Across my constituency, housing is generally the biggest local issue. One problem we have is that village neighbourhood plans are being undermined by developers.
On Monday I wrote to Mid Sussex District Council in response to its proposal to allocate 500 houses in Hassocks. I objected to this on the grounds that the development is unnecessary and unsustainable.
Hassocks is preparing its neighbourhood plan which recognises the need for new housing, but decides for itself where the development should go. This will be voted on by the village in a referendum. The proposed ‘strategic allocation’ by Mid Sussex, announced suddenly a few weeks ago, would bust this process. With this and other planned development, the size of Hassocks would increase by a third.
The village does not have the infrastructure to support development on this scale, and unsurprisingly there is huge local concern about the proposal. The development would erode the green space between Hassocks and Burgess Hill to just over half a mile.
Most of the local people who contact me accept the need for new homes, and these will be allocated in the village’s neighbourhood plan. But they want, as far as possible, to be in control of where the housing goes, and the amount to be manageable.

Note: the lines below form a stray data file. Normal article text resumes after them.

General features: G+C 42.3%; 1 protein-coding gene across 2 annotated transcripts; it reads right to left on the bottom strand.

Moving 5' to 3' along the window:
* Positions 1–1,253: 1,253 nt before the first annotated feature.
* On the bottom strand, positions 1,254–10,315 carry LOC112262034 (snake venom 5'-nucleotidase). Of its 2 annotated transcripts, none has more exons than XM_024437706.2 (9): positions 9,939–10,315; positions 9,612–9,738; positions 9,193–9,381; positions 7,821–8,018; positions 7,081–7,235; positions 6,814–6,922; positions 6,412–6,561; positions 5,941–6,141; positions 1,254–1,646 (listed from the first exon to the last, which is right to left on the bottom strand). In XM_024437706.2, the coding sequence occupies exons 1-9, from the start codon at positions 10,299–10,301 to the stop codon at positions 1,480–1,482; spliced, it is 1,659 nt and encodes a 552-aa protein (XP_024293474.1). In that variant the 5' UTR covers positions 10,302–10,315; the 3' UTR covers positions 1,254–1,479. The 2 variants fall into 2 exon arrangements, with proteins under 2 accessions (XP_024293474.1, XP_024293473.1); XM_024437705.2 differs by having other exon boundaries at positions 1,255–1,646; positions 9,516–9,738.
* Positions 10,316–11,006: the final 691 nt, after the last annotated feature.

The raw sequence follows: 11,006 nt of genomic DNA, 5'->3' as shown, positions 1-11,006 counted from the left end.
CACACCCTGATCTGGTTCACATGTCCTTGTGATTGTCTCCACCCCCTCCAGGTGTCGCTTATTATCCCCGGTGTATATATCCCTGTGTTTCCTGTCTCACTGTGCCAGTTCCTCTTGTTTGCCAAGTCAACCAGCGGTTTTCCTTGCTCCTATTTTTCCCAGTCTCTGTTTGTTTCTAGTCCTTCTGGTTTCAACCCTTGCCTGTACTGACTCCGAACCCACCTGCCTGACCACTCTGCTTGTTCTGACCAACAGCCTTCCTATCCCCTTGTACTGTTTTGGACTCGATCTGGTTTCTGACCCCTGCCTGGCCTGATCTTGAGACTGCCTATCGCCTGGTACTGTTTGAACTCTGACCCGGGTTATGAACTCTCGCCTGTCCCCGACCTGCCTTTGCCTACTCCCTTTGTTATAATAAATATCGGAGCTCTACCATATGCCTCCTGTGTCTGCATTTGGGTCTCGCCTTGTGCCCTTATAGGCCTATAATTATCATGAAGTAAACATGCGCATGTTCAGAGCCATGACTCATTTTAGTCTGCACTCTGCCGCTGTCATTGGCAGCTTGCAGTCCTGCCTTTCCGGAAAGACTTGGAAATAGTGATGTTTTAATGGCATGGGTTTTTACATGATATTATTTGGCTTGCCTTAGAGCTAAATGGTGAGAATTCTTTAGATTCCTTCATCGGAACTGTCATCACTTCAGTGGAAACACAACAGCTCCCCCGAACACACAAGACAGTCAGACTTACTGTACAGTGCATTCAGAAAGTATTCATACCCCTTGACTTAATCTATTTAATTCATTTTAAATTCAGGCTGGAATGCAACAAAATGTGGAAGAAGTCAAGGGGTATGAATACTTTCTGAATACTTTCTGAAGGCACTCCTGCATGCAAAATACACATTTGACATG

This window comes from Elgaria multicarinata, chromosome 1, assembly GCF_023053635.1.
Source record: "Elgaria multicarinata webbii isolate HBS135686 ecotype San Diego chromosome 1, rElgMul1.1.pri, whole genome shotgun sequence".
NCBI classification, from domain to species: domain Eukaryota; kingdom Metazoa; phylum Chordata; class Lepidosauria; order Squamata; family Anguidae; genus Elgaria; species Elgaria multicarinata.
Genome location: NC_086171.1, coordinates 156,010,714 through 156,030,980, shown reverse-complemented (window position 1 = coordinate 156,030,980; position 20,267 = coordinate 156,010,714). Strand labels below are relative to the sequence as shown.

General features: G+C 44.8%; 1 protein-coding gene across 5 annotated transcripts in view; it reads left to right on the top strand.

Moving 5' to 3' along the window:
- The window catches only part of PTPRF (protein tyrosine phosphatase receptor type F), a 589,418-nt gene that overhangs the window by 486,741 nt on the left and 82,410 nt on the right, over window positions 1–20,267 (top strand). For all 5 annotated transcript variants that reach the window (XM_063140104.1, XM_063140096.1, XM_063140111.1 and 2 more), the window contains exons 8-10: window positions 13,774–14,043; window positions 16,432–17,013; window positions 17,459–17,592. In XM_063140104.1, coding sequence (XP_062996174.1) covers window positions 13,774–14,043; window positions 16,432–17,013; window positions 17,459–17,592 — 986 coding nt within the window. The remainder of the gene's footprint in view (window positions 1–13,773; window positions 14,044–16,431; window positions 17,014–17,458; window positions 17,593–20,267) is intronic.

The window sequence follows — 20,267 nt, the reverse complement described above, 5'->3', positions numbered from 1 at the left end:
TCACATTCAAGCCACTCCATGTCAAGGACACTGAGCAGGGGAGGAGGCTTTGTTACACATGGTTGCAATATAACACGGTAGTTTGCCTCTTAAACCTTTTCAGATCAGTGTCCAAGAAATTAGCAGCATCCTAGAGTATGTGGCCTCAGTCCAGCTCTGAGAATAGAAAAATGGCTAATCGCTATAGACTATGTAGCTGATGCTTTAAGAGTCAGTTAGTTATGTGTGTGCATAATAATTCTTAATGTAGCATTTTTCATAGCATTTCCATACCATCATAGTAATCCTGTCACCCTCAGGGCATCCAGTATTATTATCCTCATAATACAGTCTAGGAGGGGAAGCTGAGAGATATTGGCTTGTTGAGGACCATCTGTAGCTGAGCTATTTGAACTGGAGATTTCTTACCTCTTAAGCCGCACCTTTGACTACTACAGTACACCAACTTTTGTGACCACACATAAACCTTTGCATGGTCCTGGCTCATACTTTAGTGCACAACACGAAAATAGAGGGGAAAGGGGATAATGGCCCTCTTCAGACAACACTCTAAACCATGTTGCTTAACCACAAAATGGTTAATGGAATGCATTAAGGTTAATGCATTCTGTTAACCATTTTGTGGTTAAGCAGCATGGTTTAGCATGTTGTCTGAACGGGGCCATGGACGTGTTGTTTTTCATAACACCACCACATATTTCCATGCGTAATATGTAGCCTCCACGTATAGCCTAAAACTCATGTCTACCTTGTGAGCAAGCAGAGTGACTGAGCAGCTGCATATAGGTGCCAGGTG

In fact, neighbourhood planning has delivered more housing than expected as communities accept responsibility for local provision. The process is a good one because it asks people what they want, rather than what they don’t want.
Developers, however, would much rather have a free-for-all. They game the system so that they don’t actually build when they have planning permissions and can then argue for more.
They have fought Mid Sussex District Council over its local plan, deliberately delaying it, and the Planning Inspector backed their demand for higher housing numbers. Now he has said that the council should increase its land supply for new homes. But in fact the council already has the required five-year supply, so its proposal to allocate new housing in Hassocks is unnecessary.
Everyone agrees that there is a need for new homes. It is a pity that one of the best means of providing these, neighbourhood planning, is being undermined. This is happening in Arun as well, and doubtless elsewhere in the country. We found a constructive and democratic means to provide new housing, putting communities in charge. Now we’re going back to the bad old days of speculative development and planning by appeal, a system that never delivered the homes people want.
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